(Photo credit: Iswanto Arif via Unsplash.)
I’m just back from a two-week trip abroad and once again, no airline saw me checking a bag. I haven’t checked a bag in years, regardless of the length of my trip or my destination, and many of my friends shake their heads and wonder how it’s possible.
Obviously it is possible, but you have to talk yourself into it.
You start by convincing yourself that if you’re going to take one carry-on bag, you’ll have to make some tough choices. You’ll have to make do with less stuff. You’ll have to think, plan, pack, and live like a minimalist.
The trade-off? More freedom.
With no checked bag you’ll avoid the hassle at baggage claims and the worries about lost or delayed luggage (though travel insurance can also help there). You’ll also feel lighter when you’re rolling through airports and hotels and hopping cabs, trains and buses, especially when there are no porters to help out.
So celebrate the idea of the new downsized you. But how do you really do it?
These five tips will help you figure it out.
Choose the right carry-on.
Before you buy, make sure the carry-on adheres to your airline’s size specifications. Typically, the maximum dimensions for a carry-on bag are 9 inches x 14 inches x 22 inches (22 cm x 35 cm x 56 cm), including handles and wheels.
Recently, I upgraded from my old heavy carry-on to an ultra-light Hartmann tweed expandable spinner. Sure, it’s good-looking and rugged, but fully packed, the bag moves so lightly I didn’t mind long walks between gates.
On my first trip with it, I wheeled it through the huge Frankfurt airport and felt like I was in heaven.
For a similar feeling, consider a wheeled duffel from outfitters like Timbuk2, Kipling, Eastpak, and Samsonite. Besides my carry-on, I travel with a messenger-style over-the-shoulder bag that doubles as a large roomy purse.
Remember, whatever the size of your carry-on or supplementary bag, that’s the space you have to lug stuff around the planet. When you look at it that way, it will help you pare down the non-essentials.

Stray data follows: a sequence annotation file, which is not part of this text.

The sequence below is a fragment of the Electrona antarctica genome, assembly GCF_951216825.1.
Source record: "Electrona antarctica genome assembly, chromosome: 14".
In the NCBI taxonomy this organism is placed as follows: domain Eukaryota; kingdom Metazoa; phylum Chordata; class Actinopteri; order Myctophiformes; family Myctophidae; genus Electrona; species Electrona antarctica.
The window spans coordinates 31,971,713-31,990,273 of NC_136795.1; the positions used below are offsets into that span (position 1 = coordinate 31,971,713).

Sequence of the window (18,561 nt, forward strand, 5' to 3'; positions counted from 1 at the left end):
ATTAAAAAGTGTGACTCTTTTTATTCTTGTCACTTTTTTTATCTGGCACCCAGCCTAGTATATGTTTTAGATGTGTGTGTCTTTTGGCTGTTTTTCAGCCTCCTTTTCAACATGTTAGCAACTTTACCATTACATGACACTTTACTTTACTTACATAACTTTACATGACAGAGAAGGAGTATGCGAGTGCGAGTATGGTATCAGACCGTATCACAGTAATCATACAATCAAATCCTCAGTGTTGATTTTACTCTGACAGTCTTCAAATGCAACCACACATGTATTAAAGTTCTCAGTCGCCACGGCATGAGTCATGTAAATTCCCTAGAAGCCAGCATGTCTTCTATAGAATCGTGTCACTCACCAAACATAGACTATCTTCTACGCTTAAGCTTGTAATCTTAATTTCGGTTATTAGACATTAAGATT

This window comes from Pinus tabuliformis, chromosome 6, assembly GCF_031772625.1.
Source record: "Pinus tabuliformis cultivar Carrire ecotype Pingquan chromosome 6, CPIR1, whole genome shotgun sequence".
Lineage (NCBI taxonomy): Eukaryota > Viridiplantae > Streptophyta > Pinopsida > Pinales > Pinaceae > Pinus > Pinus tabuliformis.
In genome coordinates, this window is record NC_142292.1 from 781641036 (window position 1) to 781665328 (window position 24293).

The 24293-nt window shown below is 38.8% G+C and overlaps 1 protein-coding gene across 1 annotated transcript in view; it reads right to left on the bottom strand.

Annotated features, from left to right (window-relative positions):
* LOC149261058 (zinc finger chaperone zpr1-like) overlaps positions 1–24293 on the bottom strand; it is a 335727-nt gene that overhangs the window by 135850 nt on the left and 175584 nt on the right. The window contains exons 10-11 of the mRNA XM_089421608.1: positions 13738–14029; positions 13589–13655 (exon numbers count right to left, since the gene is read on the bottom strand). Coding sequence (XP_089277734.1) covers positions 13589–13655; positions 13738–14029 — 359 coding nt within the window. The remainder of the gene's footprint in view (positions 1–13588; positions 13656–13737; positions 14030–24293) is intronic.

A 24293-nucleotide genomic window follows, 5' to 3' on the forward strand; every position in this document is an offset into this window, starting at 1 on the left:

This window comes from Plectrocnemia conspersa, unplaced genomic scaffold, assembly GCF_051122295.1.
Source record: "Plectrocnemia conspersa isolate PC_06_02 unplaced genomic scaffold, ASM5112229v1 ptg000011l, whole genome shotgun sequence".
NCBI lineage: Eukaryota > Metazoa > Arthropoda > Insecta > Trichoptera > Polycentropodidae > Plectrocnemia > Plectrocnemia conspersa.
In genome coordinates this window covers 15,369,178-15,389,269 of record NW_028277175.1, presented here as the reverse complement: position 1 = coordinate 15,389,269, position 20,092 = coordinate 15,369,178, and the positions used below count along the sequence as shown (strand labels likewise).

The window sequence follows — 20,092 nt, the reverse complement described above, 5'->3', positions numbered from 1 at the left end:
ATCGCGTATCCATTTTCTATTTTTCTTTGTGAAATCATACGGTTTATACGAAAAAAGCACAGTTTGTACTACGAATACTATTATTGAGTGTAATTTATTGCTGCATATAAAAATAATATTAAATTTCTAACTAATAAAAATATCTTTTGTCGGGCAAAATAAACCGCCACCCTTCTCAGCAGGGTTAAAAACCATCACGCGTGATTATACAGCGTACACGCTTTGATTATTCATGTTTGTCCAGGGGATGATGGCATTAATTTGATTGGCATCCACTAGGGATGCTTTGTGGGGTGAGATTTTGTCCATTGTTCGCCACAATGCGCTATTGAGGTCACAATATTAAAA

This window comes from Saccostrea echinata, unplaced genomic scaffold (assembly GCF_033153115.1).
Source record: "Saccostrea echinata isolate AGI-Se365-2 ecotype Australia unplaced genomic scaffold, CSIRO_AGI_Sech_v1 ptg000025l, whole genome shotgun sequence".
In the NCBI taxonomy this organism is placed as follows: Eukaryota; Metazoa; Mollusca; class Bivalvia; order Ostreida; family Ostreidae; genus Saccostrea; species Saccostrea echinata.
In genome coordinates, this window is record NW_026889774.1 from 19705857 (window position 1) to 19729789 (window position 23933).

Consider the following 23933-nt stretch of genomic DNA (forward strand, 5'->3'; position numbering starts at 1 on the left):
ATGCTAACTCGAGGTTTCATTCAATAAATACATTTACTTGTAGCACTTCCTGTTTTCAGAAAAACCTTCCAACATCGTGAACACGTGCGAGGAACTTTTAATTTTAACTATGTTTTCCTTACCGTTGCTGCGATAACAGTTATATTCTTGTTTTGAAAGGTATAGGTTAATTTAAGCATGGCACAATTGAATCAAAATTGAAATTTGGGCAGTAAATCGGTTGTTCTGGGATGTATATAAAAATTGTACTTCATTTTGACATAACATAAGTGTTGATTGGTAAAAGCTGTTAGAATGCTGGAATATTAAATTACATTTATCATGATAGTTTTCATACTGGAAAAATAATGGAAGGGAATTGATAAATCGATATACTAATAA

Spread it out before loading it up.
Most travelers throw the carryon on the bed and then start piling clothes and accessories in it. You need to do it the other way around.
Line up everything you think you want to take on a bed or a couch. When you visually comprehend the pile of items in front of you – like five pairs of black pants, for instance – it will be much easier to stick the unnecessary stuff back in the closet.
Think lightweight and versatile clothes.
Think coordinating colors and styles to get the most mileage out of a few interchangeable outfits. Think about fabrics. Think wrinkle-free and rolled-up. Wear the bulkiest, heaviest stuff (like denim) while you’re traveling.
I have a waterproof, lightweight Magellan’s convertible jacket with 12 pockets. If the weather warms, I zip off the sleeves and voila, I’ve got a vest.
My favorite go-to, all-weather outerwear is an old Gallery-brand heavy-duty raincoat that has never seen one wrinkle in its long life. It also has a secret message to boot.
A few years ago, I was climbing the Great Wall of China, and inside one of the side pockets I felt a tag sewn in the lining that I hadn’t noticed when I had torn off the tags a couple years before. Fittingly, it read: “Life is a Journey. Stay Warm. Keep Dry.”
Bring and Wear the Right Shoes.
I've met so many people who take five or six pairs of shoes for a seven-day getaway. Forget that. Shoes are heavy and take up space. I take three pairs max and wear the heaviest and sturdiest of the trio in transit.
About that underwear.
This is where packing savvy gets pretty interesting. If you’re going to be gone for more than a week or so, underwear packing becomes a real concern. You need to figure this out before leaving home.
In the end, you have two choices: Pack laundry pods and a clothesline and take up laundry duty while you’re away, or buy disposable underwear.
I’m a big believer in disposables after a three-week trip when I had too much to cram into my luggage and the dirty laundry got left behind.
Onederwear recently advertised a five-pair pack of disposable underwear for $5.99. On average, expect to pay about $1-$2 per pair for throwaways.
Leave extra room for the ‘must-haves.’
You may not be big on souvenirs, but there’s still a good possibility you’ll find something that you want to bring home. If you don’t leave space for unexpected treasures, you’ll have to hand-carry them (if the airline allows it) or ship them home.
It’s far easier to pop that set of placemats into your carryon – as long as it wasn’t already bulging when you left home.
When you’re back home and you only have one small bag to unpack, you may say for the first time in your travel life, “Wow, I didn’t need all that stuff after all.”
And that’s the beauty of not checking a bag.
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